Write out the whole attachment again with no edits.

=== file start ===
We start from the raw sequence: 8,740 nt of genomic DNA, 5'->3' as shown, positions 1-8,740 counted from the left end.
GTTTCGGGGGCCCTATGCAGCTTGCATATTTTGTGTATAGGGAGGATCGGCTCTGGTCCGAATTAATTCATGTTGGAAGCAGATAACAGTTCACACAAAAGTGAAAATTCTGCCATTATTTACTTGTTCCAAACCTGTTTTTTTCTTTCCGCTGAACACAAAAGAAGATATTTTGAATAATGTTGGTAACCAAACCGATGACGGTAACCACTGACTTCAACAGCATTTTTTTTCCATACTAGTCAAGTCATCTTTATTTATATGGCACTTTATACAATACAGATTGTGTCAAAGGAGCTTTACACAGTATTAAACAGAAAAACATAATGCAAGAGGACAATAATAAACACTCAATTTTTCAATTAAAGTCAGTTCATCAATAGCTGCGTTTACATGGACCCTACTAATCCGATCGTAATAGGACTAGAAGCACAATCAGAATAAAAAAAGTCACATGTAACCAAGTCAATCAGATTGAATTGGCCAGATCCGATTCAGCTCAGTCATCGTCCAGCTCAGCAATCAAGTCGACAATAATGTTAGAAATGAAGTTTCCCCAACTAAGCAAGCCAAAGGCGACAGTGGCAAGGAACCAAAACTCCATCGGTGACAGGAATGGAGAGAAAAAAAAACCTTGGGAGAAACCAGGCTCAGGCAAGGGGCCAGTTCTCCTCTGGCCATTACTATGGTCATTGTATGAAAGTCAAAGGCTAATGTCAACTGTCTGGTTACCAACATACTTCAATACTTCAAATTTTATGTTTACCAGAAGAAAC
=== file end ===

We start from the raw sequence: 8,740 nt of genomic DNA, 5'->3' as shown, positions 1-8,740 counted from the left end.
GTTTCGGGGGCCCTATGCAGCTTGCATATTTTGTGTATAGGGAGGATCGGCTCTGGTCCGAATTAATTCATGTTGGAAGCAGATAACAGTTCACACAAAAGTGAAAATTCTGCCATTATTTACTTGTTCCAAACCTGTTTTTTTCTTTCCGCTGAACACAAAAGAAGATATTTTGAATAATGTTGGTAACCAAACCGATGACGGTAACCACTGACTTCAACAGCATTTTTTTTCCATACTAGTCAAGTCATCTTTATTTATATGGCACTTTATACAATACAGATTGTGTCAAAGGAGCTTTACACAGTATTAAACAGAAAAACATAATGCAAGAGGACAATAATAAACACTCAATTTTTCAATTAAAGTCAGTTCATCAATAGCTGCGTTTACATGGACCCTACTAATCCGATCGTAATAGGACTAGAAGCACAATCAGAATAAAAAAAGTCACATGTAACCAAGTCAATCAGATTGAATTGGCCAGATCCGATTCAGCTCAGTCATCGTCCAGCTCAGCAATCAAGTCGACAATAATGTTAGAAATGAAGTTTCCCCAACTAAGCAAGCCAAAGGCGACAGTGGCAAGGAACCAAAACTCCATCGGTGACAGGAATGGAGAGAAAAAAAAACCTTGGGAGAAACCAGGCTCAGGCAAGGGGCCAGTTCTCCTCTGGCCATTACTATGGTCATTGTATGAAAGTCAAAGGCTAATGTCAACTGTCTGGTTACCAACATACTTCAATACTTCAAATTTTATGTTTACCAGAAGAAAC